HOME   |   ABOUT   |   FORUM  |   BLOG   |   PODCAST   |   DONATE

Episode 1205

Air Date: March 3, 1972
Previous Episode: 1204
Next Episode: 1206

Mister Rogers arrives with a variety of items typically thrown away by most people. In the kitchen, he uses a plastic container and small pieces of sponge to make a toddler's toy. He also uses pieces of foam packing material as building blocks as he sings I'm a Man Who Manufactures.

In the Neighborhood of Make-Believe, Corney and Robert Troll are trying to find a way to clean up the mess that has been made of the factory's water wheel. Dr. Bill is unable to offer any advice but Elsie Jean suggests that some stains are easy to treat, but "nothing short of magic" can remove wood stains.

Lady Elaine Fairchilde arrives outside the factory with her boomerang and uses its magic to remove the stain from the creek and the water wheel. In order to prevent similar damage in the future, Corney decides that he will start using a dirt-based stain which could be more easily cleaned.

Back at the house, Mister Rogers takes out a puppet made by Bob Brown from a detergent bottle. Wondering if others in the Neighborhood reuse items in similar ways, Mister Rogers visits the McFeely house. Mrs. McFeely shares a birdfeeder that Mr. McFeely recently made from a milk carton. Mr. McFeely stops in briefly to pick up a book for a delivery before Mrs. McFeely shows a few more creations made from used items -- a pillow made from an old sheet and a rug made of used fabric.

Moving on to Brockett's Bakery, Gladys Schenk shows an old lard bucket used as a waste basket and describes how old bread can be used to make bread pudding. Coming from the gym, Chef Brockett suggests other uses for old bread including croutons, stuffing, or simply selling it at a discount.

Returning to the house, Mister Rogers plans to make a birdfeeder of his own as he concludes for the week.


When Mister Rogers sings I'm a Man Who Manufactures the opening line is slightly altered: "I'm a man who manufactures. Who manufactures toys." Then he encourages children to be creative as he sings "I'm a child who manufactures. Who manufactures things."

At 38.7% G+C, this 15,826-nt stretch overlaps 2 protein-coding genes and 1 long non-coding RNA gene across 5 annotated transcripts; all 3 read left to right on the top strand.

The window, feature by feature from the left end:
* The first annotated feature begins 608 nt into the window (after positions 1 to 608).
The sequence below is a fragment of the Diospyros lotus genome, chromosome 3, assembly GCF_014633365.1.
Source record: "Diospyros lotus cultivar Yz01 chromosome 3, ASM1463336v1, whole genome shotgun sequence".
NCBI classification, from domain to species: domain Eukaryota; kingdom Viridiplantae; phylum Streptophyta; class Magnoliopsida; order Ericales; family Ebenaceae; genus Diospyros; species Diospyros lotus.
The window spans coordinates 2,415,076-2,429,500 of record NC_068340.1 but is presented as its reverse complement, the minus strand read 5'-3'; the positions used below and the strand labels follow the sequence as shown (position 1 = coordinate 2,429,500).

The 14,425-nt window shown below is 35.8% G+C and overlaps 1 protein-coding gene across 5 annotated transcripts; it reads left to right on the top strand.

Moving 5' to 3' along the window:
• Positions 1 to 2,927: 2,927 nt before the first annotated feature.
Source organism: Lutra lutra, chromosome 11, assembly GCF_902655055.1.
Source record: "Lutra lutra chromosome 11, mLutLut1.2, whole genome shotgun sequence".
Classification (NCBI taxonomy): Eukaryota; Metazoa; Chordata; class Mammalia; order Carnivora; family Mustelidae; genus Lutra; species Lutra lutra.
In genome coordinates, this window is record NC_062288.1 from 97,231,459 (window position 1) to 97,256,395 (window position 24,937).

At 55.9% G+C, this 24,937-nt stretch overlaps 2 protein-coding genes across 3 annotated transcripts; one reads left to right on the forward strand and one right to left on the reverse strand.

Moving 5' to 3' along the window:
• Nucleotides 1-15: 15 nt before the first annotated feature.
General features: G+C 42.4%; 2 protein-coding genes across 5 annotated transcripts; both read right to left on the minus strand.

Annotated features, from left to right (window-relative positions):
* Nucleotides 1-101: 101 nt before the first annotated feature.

Chef Brockett offers to give a bag of three-day-old bread to Mister Rogers for free. Instead, Mister Rogers pays him 15 cents -- the amount he owed Chef Brockett from a purchase made in Episode 1199.

A clip of Mister Rogers' visit to Mrs. McFeely is seen later in Episode 1618.

Leaving the bakery, Mister Rogers visits briefly with another customer -- Hedda Sharapan -- who is shopping with her nine-month-old daughter Amy.

The detergent bottle puppet was originally made by Mister Rogers and Bob Brown in Episode 1186.

Corney and Robert Troll pay tribute to the Native American culture by suggesting the use of a dirt-based stain:

Corney: We can make our stain from different colored earth.
Robert Troll: That's the way the Indians used to make it.
Corney: Sure. The Indians knew so many things that we need to learn all over again.

Mister Rogers does not hesitate to taste some of the homemade birdfeed inside the McFeelys' birdfeeder.

Appearing In This Episode




Episode Credits

With Fred Rogers
Neighbors: W.P. Barker, Don Brockett, Betsy Nadas, David Newell (uncredited), Gladys Schenk, Hedda Sharapan (uncredited), Bob Trow
Music Director: John Costa
Directed by Bob Walsh
Psychological Consultants: Margaret B. McFarland Ph.D., Albert V. Corrado M.D.
Associate Producers: Diana Dean, David Newell
Assistant Producer: Betsy Nadas
Production Assistants: Laura Perkins, Susan Peters
Art Director: Jack Guest
Assistant Art Director: David Smith
Lighting Director: Frank Warninsky
Floor Manager: Nick Tallo
Technical Supervisors: Tom Knight, Ken Anderson
Video Tape Editor: Chet Bednar
Cameramen: Bob Vaughn, Dave Anthony
Video: Don Williamson
Audio: Chuck Sradomski, Dick LaSota

Produced by Family Communications, Inc. in association with WQED, Pittsburgh
The people who gave the money to make this television visit are the people of The Sears Roebuck Foundation and the Corporation for Public Broadcasting

© 1972 Family Communications, Inc.

This site is best viewed using the most current version of Google Chrome.
Content copyright © The Fred Rogers Company. Used with permission.
Corner image by Spencer Fruhling. Used with permission.
Do not duplicate or distribute any material from this site without the consent of The Fred Rogers Company.